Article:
“…The shadow foreign minister Helen Goodman said the investigations had exposed the inadequacy of a system whereby beneficial ownership data was only accessible to regulators.
The foreign minister Alan Duncan, however, said the government would only pressure the territories to adopt new transparency measures when they became a global standard, and insisted that an EU commitment to introduce public registers did not meet that threshold.
Criticism was directed at Appleby, the offshore law firm at the heart of the Paradise Papers, for bringing legal action against the Guardian and the BBC over their reporting.
The shadow Treasury minister Anneliese Dodds criticised the government for failing to “defend publicly the journalists who were singled out by Appleby” and asked it to affirm that the reports were in the public interest.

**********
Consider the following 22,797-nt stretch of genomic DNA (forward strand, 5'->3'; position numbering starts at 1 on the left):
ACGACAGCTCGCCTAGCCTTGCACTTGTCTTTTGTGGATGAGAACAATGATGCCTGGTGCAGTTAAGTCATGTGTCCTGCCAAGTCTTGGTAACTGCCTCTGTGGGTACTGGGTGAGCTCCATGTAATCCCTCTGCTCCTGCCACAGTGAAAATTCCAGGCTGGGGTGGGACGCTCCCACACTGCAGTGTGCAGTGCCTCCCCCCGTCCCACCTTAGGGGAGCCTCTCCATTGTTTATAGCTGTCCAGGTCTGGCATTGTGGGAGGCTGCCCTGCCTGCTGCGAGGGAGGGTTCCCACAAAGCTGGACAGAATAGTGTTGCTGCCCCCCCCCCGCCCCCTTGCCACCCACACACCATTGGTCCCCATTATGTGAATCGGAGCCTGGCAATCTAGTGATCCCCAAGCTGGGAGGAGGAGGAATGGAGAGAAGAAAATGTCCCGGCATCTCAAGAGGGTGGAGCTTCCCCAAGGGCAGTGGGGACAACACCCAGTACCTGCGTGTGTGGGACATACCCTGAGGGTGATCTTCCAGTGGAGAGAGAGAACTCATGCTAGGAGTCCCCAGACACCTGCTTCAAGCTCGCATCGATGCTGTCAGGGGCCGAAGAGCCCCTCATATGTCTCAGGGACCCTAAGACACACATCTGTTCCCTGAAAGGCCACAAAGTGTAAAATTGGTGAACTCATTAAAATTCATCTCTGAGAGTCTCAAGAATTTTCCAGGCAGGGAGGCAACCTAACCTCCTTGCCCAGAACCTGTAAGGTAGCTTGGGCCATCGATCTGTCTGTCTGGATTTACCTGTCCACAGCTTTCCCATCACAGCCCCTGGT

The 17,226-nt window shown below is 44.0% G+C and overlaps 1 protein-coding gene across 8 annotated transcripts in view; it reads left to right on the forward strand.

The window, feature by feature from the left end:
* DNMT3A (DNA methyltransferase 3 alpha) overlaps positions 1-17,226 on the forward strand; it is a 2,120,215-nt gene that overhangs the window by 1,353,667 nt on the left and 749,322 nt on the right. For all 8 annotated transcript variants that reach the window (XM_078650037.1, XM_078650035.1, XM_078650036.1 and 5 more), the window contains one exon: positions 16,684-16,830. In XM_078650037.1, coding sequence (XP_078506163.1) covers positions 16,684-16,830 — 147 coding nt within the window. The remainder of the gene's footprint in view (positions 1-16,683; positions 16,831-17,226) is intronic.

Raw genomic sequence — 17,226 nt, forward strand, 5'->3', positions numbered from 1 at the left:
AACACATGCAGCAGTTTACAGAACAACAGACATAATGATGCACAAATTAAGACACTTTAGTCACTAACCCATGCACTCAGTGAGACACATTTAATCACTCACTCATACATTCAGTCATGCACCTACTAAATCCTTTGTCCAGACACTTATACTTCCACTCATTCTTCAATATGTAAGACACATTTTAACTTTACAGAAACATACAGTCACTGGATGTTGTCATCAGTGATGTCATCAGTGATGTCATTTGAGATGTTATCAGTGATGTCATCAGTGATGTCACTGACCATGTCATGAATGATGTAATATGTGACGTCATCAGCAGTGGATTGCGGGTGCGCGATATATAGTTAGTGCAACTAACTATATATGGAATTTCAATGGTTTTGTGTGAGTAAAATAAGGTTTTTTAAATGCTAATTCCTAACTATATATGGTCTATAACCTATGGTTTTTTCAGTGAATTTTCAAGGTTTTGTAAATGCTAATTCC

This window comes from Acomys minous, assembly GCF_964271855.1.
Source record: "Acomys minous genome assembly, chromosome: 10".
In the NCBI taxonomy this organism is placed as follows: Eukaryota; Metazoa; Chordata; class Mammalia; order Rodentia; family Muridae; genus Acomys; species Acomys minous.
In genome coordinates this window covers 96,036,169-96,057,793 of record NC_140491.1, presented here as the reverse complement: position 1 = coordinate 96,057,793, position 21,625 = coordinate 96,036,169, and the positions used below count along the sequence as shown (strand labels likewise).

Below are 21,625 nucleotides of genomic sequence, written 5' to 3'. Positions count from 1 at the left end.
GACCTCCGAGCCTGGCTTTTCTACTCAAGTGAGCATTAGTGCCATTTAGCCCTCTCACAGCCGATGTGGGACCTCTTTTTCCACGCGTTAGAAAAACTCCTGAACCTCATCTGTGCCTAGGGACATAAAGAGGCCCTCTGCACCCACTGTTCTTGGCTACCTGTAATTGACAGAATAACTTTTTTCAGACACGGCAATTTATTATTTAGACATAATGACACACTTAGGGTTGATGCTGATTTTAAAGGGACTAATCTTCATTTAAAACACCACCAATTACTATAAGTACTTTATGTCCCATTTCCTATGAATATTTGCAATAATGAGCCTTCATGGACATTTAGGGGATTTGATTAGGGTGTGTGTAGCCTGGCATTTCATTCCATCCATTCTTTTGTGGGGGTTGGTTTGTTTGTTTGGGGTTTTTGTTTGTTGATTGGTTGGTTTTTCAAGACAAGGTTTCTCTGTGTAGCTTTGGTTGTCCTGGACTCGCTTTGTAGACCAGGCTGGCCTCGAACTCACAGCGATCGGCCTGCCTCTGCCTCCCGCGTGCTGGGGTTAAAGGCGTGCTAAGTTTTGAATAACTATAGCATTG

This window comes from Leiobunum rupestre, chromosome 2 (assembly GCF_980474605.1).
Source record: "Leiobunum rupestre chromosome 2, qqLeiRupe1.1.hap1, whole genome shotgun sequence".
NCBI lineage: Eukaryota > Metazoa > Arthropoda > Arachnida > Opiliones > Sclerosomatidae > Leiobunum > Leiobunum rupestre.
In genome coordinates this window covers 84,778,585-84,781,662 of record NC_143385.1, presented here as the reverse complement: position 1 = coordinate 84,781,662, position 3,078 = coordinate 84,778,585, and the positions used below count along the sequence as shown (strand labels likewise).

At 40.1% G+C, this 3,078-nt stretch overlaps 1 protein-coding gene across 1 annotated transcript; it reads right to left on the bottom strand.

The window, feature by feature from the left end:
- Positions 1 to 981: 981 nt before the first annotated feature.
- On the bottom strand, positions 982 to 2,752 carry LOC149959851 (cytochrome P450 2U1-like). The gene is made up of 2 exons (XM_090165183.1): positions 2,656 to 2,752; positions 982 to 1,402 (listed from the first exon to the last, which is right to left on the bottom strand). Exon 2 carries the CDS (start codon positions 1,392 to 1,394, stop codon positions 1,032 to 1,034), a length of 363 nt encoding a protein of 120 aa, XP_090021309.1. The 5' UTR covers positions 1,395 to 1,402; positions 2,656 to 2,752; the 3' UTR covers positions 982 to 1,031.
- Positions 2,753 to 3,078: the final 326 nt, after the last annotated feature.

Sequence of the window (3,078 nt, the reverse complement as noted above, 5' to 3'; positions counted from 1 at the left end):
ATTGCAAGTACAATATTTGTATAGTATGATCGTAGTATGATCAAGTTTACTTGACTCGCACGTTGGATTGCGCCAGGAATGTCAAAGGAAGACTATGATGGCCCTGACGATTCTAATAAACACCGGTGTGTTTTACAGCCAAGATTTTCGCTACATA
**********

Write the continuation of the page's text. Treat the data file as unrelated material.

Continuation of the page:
Appleby has said a hacker had stolen its files and argued that none of the journalistic disclosures were in the public interest. It has demanded damages and asked the court to permanently ban both media organisations from using its leaked files to investigate its conduct or that of its clients.
Earlier this month the European parliament announced an inquiry into financial crime, tax evasion and tax avoidance, including measures to circumvent VAT on private jets facilitated by Appleby.”